Talk:Convergent evolution

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A start

This used to redirect to homology which is about the opposite of convergent evolution which seemed strange to me. Anyway, its only a start —The preceding unsigned comment was added by Igor nz (talk) May 2007


the process by which two organisms or taxonomic groups share a character

How do organisms share a character via a process? I don't get it. --Ed Poor Talk 09:37, 4 April 2008 (EDT)

Is it clearer now? Philip J. Rayment 09:44, 4 April 2008 (EDT)

Convergence vs Homology

It currently says "In evolutionary biology, convergent evolution is the process by which two organisms or taxonomic groups have a character in common due to independently adapting to a similar environment or niche, not by homology." but then mentions "morphology between bats and birds" Now, while flight is a convergent characteristic between the two (as they did not share a flying common ancestor), their flight limbs are homologous (both forelimbs in the vertebrate body plan)... insect wings are analogous to birds and bats; while they both do the same thing (enable flight by flapping) they are an entirely different structure. So... this should probably be cleaned up. -- Limulus 21:59, 9 February 2011 (EST)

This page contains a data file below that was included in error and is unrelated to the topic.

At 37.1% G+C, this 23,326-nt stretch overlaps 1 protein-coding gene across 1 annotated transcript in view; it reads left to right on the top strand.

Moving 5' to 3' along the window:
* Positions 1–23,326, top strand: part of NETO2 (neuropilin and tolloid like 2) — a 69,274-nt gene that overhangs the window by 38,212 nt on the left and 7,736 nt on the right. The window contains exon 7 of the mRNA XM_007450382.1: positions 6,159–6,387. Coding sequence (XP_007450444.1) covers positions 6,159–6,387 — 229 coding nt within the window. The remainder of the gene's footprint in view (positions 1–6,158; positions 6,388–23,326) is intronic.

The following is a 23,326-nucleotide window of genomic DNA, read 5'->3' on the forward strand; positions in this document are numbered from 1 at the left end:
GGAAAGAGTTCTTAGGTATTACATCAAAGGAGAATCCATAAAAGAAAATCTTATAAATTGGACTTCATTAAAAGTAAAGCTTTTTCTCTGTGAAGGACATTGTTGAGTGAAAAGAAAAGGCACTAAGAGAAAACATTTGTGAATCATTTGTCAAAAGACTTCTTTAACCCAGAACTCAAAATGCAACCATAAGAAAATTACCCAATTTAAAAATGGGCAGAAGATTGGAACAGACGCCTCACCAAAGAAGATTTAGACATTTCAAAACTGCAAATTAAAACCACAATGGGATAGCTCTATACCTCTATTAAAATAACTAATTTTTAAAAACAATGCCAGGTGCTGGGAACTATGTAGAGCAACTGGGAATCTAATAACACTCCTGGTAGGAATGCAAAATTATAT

There is a very nice quote on Wikipedia [1] that explains what I'm getting at: "The wings of pterosaurs (1), bats (2) and birds (3) are analogous as wings, but homologous as forearms." -- Limulus 22:04, 9 February 2011 (EST)
BTW, the graphic at that link (skeletal structures of pterosaurs, bats and birds with emphasis on their wings) can be seen as a bit of a refutation of the text "Convergent evolution [...] presents the following conceptual problems. First, it requires that random chance produce the same outcome in at least two independently occurring instances, which is substantially less likely even than doing so once. Such evolutionary coincidence is a less plausble explanation than one that evolutionists assume away, namely, a common Designer." The designs of the arm/hand bones to make the wing are completely different in all three. Also, insect wings are boneless. This does not imply a common designer. -- Limulus 19:05, 10 February 2011 (EST)